Dante Alighieri lived from 1265-1321. In a series of visions he penned his most serious and prestigious work- the Commedia. Fifty years later Italian author & poet Giovanni Boccaccio added the descriptor “Divina.” Dante’s work became known henceforth as The Divine Comedy: the vision of Paradise, Purgatory and Hell.
Dante penned this work somewhere between 1308 and his death in 1321. He first released it the Thursday before Good Friday, 1300. He started writing his Commedia when he was halfway through his life, 35 years old. Thus did he take stock of his life at this midway-point. His Commedia is not so much a recounting of his vision of heaven, purgatory, and hell as it is an allegory of humanity’s journey to God. He starts, quite reflectively, in Hades, Canto 1 where he observes how many of us go through phases of darkness—
IN the midway of this our mortal life,
I found me in a gloomy wood, astray…
Many of us go through phases of darkness. Some dark phases last forever, at least it seems that way. Dante Alighieri entered such a phase at mid-life as he pondered his future. He imagined himself passing through the three abodes of the dead, sequentially, from hell, through purgatory, and finally, entering his heavenly resting place. Though he was, in fact, describing all humanities spiritual journey, raising serious questions along the way.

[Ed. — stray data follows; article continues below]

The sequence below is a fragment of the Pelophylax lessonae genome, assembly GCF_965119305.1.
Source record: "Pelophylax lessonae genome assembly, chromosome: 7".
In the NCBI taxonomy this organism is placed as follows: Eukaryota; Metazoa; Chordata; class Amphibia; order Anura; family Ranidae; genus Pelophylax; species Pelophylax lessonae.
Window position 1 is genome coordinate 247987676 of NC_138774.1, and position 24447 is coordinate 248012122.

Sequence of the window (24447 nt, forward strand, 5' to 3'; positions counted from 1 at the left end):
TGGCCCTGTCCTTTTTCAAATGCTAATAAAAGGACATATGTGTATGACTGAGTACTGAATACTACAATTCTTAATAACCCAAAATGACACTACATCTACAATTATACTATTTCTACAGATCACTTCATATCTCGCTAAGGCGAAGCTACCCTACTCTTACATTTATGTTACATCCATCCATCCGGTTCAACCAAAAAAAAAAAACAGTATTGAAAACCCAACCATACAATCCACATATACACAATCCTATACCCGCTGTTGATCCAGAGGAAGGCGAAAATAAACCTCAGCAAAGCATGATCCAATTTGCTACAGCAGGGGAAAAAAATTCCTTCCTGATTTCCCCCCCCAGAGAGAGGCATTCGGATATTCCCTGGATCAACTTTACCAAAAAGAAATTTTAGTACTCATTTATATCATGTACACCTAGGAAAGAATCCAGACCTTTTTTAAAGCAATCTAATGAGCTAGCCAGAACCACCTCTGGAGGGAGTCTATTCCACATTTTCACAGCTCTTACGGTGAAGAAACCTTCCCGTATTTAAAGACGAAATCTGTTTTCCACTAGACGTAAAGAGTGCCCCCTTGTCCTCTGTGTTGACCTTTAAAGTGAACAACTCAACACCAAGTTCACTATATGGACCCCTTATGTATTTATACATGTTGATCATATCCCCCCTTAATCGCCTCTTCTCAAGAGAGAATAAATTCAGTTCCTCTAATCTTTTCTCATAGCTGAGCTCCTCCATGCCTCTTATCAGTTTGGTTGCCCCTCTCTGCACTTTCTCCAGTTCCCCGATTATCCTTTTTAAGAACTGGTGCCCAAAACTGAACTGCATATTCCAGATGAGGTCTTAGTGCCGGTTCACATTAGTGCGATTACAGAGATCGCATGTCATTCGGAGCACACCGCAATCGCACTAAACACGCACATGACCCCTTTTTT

There are many questions for which we each must find the answers. In Canto 1 Dante likens his wandering to being lost in a wildly savage forest… not far from death. He knows he needs help to find his way out of his sleepy dullness. He looks up from his valley to a mountain for someone to guide him though this phase of his life. Would we, in our postChristian mindset, even think to look for such a person? Would we recognize genuine answers to our questions if they came to us? Do we even know which phase of life we currently traverse? What looms in our future direction along this path? These are just a few of the queries for which we must discover answers.
If we do not seek these answers, we may forever wander in that forest, wild & savage. We might also not seek that One “Who leads all wanderers safe through every way.” (Canto 1, line 17)
Have a nice week,